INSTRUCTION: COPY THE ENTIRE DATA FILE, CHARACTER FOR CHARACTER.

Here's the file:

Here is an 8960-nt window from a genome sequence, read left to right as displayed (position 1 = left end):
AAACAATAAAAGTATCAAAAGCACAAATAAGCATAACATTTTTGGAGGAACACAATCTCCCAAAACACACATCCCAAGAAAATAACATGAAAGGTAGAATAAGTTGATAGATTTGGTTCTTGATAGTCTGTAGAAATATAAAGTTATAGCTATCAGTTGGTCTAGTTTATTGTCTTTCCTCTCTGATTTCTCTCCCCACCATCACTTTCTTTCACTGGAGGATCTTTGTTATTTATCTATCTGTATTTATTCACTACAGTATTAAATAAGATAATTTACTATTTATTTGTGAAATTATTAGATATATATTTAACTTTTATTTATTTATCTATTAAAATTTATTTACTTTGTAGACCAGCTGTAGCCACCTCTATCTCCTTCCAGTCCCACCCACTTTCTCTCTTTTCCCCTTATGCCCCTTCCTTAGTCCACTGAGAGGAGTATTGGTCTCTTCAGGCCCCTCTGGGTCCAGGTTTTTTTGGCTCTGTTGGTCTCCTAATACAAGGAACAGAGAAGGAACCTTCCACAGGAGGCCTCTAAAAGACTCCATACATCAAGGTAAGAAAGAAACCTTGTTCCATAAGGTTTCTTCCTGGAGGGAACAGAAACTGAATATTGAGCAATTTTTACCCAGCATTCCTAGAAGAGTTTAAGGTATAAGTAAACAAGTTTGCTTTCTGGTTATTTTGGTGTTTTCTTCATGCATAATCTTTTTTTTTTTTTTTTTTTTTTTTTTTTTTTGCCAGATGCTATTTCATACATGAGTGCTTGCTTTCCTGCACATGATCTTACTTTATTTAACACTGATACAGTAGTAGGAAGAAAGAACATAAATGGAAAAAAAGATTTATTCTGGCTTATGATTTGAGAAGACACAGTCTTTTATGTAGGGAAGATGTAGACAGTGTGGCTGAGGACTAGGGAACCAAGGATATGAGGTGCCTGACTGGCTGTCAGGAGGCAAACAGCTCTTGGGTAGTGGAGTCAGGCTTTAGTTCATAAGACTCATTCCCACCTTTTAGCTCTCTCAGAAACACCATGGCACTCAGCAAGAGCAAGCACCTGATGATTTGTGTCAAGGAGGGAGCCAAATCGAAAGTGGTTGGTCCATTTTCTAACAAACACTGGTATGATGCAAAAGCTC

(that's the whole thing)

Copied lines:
Here is an 8960-nt window from a genome sequence, read left to right as displayed (position 1 = left end):
AAACAATAAAAGTATCAAAAGCACAAATAAGCATAACATTTTTGGAGGAACACAATCTCCCAAAACACACATCCCAAGAAAATAACATGAAAGGTAGAATAAGTTGATAGATTTGGTTCTTGATAGTCTGTAGAAATATAAAGTTATAGCTATCAGTTGGTCTAGTTTATTGTCTTTCCTCTCTGATTTCTCTCCCCACCATCACTTTCTTTCACTGGAGGATCTTTGTTATTTATCTATCTGTATTTATTCACTACAGTATTAAATAAGATAATTTACTATTTATTTGTGAAATTATTAGATATATATTTAACTTTTATTTATTTATCTATTAAAATTTATTTACTTTGTAGACCAGCTGTAGCCACCTCTATCTCCTTCCAGTCCCACCCACTTTCTCTCTTTTCCCCTTATGCCCCTTCCTTAGTCCACTGAGAGGAGTATTGGTCTCTTCAGGCCCCTCTGGGTCCAGGTTTTTTTGGCTCTGTTGGTCTCCTAATACAAGGAACAGAGAAGGAACCTTCCACAGGAGGCCTCTAAAAGACTCCATACATCAAGGTAAGAAAGAAACCTTGTTCCATAAGGTTTCTTCCTGGAGGGAACAGAAACTGAATATTGAGCAATTTTTACCCAGCATTCCTAGAAGAGTTTAAGGTATAAGTAAACAAGTTTGCTTTCTGGTTATTTTGGTGTTTTCTTCATGCATAATCTTTTTTTTTTTTTTTTTTTTTTTTTTTTTTTGCCAGATGCTATTTCATACATGAGTGCTTGCTTTCCTGCACATGATCTTACTTTATTTAACACTGATACAGTAGTAGGAAGAAAGAACATAAATGGAAAAAAAGATTTATTCTGGCTTATGATTTGAGAAGACACAGTCTTTTATGTAGGGAAGATGTAGACAGTGTGGCTGAGGACTAGGGAACCAAGGATATGAGGTGCCTGACTGGCTGTCAGGAGGCAAACAGCTCTTGGGTAGTGGAGTCAGGCTTTAGTTCATAAGACTCATTCCCACCTTTTAGCTCTCTCAGAAACACCATGGCACTCAGCAAGAGCAAGCACCTGATGATTTGTGTCAAGGAGGGAGCCAAATCGAAAGTGGTTGGTCCATTTTCTAACAAACACTGGTATGATGCAAAAGCTC